Media Musings: Too doggone attractive covers up the truth

Editor’s note: This is another in my series of monthly musings on the news, published on the Sunday following the last Saturday of each month, except when it’s not.


© 2012 Tom Pfeifer

Current as of December 29, 2012


Melissa Nelson is just too doggone attractive for her own good. Sure, she was a competent and loyal assistant to Iowa dentist James Knight for 10 years. Certainly she never flirted with or acted inappropriately toward her boss. But when Knight’s wife discovered that her husband had sent Nelson text messages, including one in which he asked Nelson how many times she had an orgasm, Mrs. Knight demanded Nelson be gone.

The answer to the text, by the way, was never. Or at least one can infer that by Nelson’s non-answer, the same answer she gave to each of the good doctor’s suggestive texts. Nevertheless, Mrs. Knight decided Nelson’s non-responsiveness was a threat to their marriage and the threesome parted ways. Nelson sued. Her suit went all the way to the Iowa Supreme Court, which ruled that Nelson was rightfully fired because she’s just too doggone attractive for her own good.

I don’t buy it. I think it was an easily concocted story, one that the Knights knew the courts would buy. Marriage is still sacrosanct in this country and no harmless floozy is going to stand in the way of that, no matter how blameless, competent, and loyal she may be.

No. I think the Knights got a glimpse of Nelson’s credit scores. Credit scores are the new measure of a relationship’s long-term viability.

“Credit scores are like the dating equivalent of a sexually transmitted disease test,” Manisha Thakor, founder and chief executive of the financial advisory firm MoneyZen Wealth Management, told the New York Times. “It’s a shorthand way to get a sense of someone’s financial past the same way an S.T.D. test gives some information about a person’s sexual past.”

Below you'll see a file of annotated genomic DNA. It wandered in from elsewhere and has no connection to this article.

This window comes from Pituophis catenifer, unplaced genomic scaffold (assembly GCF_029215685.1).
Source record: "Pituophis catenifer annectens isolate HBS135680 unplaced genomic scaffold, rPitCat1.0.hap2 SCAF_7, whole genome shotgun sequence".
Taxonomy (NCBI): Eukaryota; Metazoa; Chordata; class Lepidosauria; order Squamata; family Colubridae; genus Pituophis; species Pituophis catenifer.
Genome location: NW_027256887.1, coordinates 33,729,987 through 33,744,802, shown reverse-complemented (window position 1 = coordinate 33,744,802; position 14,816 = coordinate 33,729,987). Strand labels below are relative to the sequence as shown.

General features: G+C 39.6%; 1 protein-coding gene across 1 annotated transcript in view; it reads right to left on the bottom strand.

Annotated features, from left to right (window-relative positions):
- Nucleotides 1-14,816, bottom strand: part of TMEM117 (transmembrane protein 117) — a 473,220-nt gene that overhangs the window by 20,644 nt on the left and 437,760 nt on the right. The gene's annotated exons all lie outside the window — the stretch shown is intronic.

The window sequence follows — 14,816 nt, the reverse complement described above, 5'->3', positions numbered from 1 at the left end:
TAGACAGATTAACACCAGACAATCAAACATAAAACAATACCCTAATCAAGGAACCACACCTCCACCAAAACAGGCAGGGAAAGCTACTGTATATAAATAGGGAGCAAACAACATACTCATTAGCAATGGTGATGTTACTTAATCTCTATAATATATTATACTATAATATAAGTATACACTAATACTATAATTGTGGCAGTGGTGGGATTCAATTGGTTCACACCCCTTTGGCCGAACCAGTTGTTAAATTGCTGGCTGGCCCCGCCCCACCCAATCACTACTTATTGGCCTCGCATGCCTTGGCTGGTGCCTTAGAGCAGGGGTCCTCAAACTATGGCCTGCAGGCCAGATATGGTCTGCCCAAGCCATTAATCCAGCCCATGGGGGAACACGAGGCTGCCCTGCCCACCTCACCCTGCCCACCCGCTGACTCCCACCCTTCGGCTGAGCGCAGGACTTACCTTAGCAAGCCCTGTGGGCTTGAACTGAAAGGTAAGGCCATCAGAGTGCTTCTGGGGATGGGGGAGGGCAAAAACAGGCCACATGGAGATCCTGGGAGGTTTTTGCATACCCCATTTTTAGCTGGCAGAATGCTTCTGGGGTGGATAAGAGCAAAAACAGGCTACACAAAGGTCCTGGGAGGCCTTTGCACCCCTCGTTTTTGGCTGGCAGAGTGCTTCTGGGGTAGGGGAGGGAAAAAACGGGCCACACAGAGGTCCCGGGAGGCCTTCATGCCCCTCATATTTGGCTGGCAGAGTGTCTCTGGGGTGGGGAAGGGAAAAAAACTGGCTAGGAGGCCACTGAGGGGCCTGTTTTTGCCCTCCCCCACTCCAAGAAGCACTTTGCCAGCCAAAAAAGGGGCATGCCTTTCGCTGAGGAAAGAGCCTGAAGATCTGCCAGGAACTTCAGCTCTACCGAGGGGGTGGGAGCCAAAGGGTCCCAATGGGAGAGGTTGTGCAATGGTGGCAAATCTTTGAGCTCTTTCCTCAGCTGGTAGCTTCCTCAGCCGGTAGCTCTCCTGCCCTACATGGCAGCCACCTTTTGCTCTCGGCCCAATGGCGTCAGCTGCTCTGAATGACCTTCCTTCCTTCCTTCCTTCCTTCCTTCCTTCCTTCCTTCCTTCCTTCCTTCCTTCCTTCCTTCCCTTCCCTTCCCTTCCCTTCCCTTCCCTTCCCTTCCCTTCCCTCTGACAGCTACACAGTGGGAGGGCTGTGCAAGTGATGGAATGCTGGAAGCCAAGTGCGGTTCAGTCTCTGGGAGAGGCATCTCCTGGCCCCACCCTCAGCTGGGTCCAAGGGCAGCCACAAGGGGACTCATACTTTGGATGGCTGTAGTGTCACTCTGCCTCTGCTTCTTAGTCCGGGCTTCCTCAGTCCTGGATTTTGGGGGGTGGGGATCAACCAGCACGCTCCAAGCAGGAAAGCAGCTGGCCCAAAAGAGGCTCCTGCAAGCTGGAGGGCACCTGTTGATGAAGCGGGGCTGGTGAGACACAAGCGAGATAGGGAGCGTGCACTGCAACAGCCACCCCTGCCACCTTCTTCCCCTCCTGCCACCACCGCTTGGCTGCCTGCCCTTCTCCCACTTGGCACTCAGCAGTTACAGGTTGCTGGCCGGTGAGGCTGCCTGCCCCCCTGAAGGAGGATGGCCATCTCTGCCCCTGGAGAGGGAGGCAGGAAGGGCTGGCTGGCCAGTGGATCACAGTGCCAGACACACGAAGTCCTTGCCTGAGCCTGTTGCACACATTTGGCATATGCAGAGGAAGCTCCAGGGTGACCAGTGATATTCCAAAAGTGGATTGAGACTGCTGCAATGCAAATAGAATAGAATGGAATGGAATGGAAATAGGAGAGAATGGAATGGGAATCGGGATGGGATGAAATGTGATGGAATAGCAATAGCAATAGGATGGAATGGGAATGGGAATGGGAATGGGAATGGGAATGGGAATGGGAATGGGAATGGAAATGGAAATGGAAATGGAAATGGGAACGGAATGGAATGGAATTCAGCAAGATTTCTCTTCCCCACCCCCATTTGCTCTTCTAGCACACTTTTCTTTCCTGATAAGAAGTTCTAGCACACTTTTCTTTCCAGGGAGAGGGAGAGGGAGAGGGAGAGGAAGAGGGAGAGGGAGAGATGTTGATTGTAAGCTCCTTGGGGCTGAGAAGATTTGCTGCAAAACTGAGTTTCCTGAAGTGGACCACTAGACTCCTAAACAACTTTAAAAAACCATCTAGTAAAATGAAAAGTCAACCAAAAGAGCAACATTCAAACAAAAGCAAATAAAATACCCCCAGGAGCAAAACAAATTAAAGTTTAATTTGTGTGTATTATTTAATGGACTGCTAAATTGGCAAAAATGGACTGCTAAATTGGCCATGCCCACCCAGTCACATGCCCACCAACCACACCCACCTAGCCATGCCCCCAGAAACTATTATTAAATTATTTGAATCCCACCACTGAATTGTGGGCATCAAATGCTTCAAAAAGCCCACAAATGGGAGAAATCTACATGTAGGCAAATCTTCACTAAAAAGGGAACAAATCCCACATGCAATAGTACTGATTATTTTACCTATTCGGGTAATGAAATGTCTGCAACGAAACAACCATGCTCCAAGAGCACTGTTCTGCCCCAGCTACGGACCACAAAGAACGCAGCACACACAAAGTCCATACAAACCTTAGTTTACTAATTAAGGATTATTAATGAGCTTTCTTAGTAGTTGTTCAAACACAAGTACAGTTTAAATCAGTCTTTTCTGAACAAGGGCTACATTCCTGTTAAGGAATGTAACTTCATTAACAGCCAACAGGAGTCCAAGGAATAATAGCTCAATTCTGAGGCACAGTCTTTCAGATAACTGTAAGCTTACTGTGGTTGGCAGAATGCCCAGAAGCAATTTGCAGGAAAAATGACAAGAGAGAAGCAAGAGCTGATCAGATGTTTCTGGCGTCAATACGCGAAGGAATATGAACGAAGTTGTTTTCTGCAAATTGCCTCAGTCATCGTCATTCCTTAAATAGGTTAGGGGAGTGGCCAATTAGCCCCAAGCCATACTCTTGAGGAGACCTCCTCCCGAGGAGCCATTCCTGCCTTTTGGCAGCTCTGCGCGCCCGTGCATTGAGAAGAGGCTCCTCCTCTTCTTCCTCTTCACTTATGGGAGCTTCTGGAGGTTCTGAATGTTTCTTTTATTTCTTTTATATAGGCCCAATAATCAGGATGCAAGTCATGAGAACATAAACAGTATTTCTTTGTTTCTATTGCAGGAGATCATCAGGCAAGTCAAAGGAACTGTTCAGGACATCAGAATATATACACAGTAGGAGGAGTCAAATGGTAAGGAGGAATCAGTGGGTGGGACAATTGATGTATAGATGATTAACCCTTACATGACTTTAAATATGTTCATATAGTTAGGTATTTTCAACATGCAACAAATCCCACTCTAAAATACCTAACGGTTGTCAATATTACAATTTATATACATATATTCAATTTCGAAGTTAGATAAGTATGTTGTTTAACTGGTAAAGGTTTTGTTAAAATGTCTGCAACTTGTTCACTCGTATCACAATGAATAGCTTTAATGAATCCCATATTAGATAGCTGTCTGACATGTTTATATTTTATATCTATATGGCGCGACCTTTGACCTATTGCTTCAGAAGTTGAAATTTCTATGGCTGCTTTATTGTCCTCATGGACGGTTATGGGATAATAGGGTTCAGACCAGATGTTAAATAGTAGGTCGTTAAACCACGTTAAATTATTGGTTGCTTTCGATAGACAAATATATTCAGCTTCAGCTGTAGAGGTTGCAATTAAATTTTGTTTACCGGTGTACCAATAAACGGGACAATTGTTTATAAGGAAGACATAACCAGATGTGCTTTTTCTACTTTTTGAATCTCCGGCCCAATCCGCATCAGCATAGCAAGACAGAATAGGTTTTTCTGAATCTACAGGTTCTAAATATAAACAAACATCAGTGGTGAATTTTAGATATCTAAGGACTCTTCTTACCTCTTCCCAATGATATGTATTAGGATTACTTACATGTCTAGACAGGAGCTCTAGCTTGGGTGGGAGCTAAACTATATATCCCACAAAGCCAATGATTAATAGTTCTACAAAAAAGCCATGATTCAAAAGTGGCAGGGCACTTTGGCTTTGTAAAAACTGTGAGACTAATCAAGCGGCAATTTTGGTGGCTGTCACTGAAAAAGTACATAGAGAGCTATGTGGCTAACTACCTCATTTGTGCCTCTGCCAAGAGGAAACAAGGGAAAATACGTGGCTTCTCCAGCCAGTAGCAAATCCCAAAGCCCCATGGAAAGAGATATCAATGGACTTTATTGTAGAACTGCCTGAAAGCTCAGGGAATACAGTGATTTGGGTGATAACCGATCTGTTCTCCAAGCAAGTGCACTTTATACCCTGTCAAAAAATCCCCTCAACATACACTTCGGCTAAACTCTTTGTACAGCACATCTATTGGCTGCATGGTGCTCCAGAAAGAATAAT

After 10 years of working days for the Knights, Nelson should have had a pretty healthy credit score. If not, just what kind of unsavory character was she? Just what disease was this slut bringing into a medical office? Obviously, she had a seriously hidden case of AIDS – Ain’t Interested in Dental Services.

The Knights couldn’t guarantee the courts would sink their teeth into that, however.

I could be wrong. Perhaps Nelson was fired for strictly political reasons. The Knights were standing up for the rights of women to not be so doggone attractive. They were standing with thousands of Mormon women who had the audacity to wear pants to church to protest women’s unequal status in the Church of Jesus Christ of Latter-day Saints. After all, look what wearing pants to church has done for Catholic women.

To be fair, Nelson said she never dressed provocatively. She wore scrubs to work every day, which includes two-legged bottoms, normally referred to as pants. And, as every male can attest, scrubs on a well-crafted female nurse never provokes a doctor-nurse fantasy, even when she’s standing by a bed or a reclining chair that adjusts position and height, or height and position, separately and together. Just. Doesn’t. Happen.

Or perhaps Nelson was just the victim of being too doggone attractive in a politically incorrect world. What is more provocative than kissing a woman who is too doggone attractive under a sprig of mistletoe? But is that kiss worth destroying the world for? Did the Knights dismiss Nelson as a protest against the harvesting of mistletoe and its devastating effect on the world’s forests?

Surely they couldn’t come right out and say it, because, well it hadn’t been discovered yet when they fired Nelson. But a recent study found that mistletoe is not the parasite it was thought to be – like Nelson – but actually is beneficial to the trees it attaches itself to. Harvesting mistletoe in a selfish attempt to grab a kiss from a doggone attractive woman who normally wouldn’t give you the time of day is so politically wrong.

Melissa Nelson, I know it was hard on you not to have Dr. Knight be hard on you. But take solace in the knowledge that your sacrifice will be noted in the history books. You have stood up for good credit scores and a strong U.S. economy. You have stood for the rights of Mormon women. You may have single-handedly saved the world’s forests.

You just haven’t saved marriage. That’s still in decline. The courts haven’t fathomed why.



Kelleher, James B. Reuters. “Employers can fire workers they find too sexy, Iowa court rules.” Chicago Tribune. 21 December 2012.

Mitchell, Alanna. “Beyond the Kiss, Mistletoe Helps Feed Forests, Study Suggests.” New York Times. 17 December 2012.

Pratt. Timothy. “Mormon Women Set Out to Take a Stand, in Pants.” New York Times. 19 December 2012.

Silver-Greenberg, Jessica. “Perfect 10? Never Mind That. Ask Her for Her Credit Score.” New York Times. 25 December 2012.

Tom Pfeifer is the managing partner and chief strategist for Consistent Voice Communications. Reach him at


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